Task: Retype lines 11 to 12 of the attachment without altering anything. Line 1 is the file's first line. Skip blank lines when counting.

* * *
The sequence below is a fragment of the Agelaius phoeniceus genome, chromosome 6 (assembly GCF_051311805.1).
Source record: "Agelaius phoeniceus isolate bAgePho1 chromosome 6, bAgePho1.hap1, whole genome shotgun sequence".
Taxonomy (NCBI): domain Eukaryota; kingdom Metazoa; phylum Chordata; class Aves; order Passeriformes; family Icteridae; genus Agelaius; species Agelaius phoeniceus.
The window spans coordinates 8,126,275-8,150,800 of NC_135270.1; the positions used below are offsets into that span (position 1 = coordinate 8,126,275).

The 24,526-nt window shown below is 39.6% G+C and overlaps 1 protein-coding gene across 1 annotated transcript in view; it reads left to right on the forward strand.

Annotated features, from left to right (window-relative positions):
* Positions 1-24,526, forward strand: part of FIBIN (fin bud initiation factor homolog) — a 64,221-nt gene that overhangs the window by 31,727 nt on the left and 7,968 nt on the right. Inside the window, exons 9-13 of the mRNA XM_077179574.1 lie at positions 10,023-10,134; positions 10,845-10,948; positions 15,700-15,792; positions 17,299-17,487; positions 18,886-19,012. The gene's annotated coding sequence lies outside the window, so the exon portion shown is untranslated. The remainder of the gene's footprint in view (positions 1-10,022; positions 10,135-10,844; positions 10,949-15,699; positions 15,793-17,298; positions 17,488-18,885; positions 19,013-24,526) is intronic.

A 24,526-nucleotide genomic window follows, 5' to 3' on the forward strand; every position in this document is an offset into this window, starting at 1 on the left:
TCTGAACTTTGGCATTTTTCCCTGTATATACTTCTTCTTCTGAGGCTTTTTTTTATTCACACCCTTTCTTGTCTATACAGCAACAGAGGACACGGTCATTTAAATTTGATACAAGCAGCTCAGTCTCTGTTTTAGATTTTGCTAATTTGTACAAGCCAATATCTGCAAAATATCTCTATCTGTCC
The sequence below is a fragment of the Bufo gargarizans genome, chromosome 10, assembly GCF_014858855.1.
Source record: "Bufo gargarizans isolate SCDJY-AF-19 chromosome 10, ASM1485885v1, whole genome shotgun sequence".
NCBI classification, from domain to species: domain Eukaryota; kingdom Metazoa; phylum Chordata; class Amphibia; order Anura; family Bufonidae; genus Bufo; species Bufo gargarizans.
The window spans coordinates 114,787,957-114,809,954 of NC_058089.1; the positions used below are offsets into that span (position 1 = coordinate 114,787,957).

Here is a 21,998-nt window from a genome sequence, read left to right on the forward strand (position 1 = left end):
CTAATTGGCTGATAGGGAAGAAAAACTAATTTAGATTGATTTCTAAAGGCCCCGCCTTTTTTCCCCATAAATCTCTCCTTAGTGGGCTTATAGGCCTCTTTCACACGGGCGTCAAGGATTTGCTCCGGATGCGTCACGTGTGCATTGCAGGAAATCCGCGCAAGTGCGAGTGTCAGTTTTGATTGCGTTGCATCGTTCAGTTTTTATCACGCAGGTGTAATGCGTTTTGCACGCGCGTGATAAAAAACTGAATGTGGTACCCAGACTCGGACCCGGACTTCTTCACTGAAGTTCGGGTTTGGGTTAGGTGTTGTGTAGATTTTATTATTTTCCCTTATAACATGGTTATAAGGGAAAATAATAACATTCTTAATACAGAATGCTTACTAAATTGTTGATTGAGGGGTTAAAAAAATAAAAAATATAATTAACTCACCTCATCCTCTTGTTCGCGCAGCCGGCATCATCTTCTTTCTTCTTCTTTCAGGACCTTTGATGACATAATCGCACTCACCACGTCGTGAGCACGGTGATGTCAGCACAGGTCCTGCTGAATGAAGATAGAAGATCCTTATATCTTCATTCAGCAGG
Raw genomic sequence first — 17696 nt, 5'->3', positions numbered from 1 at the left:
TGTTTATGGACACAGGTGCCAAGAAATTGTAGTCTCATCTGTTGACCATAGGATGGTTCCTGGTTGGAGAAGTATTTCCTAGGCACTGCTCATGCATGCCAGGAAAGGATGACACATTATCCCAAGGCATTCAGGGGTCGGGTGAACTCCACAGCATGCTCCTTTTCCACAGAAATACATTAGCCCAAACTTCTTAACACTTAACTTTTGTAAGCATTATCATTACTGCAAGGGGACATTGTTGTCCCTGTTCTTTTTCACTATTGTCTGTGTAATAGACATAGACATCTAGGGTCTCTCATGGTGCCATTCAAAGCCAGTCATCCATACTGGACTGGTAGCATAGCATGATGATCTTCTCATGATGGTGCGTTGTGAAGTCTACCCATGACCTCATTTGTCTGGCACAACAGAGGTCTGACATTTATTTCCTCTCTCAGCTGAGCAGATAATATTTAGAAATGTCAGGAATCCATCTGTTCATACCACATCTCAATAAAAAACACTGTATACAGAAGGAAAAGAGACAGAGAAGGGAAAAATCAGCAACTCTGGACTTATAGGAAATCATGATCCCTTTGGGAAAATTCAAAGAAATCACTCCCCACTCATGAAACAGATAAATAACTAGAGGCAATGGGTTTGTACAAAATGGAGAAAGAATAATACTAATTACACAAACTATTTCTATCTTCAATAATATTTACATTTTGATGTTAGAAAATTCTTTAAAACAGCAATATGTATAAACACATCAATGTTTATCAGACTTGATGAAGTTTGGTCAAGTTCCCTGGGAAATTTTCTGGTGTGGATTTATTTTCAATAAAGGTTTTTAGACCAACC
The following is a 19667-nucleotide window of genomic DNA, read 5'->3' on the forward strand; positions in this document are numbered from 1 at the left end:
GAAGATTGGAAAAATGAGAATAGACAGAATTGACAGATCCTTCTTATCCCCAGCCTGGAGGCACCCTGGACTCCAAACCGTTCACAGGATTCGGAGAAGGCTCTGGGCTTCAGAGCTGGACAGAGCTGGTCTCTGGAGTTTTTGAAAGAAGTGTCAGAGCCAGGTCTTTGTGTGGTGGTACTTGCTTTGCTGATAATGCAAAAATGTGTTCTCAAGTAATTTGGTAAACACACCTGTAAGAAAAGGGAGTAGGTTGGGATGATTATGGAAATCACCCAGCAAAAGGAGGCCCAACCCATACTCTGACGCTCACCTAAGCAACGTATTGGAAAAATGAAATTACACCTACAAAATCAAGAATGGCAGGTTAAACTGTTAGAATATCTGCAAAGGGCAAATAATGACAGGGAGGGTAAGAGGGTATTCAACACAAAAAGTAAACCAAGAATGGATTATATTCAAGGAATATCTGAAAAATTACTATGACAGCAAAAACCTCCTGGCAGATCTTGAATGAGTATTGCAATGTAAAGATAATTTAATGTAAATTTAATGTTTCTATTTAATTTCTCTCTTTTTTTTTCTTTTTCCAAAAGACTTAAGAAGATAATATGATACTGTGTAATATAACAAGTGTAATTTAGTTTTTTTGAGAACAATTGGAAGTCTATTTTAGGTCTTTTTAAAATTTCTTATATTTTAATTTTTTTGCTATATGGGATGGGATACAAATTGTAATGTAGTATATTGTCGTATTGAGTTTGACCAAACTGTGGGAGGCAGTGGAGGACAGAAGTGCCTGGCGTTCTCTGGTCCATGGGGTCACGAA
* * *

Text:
Source record: "Bufo gargarizans isolate SCDJY-AF-19 chromosome 10, ASM1485885v1, whole genome shotgun sequence".
NCBI classification, from domain to species: domain Eukaryota; kingdom Metazoa; phylum Chordata; class Amphibia; order Anura; family Bufonidae; genus Bufo; species Bufo gargarizans.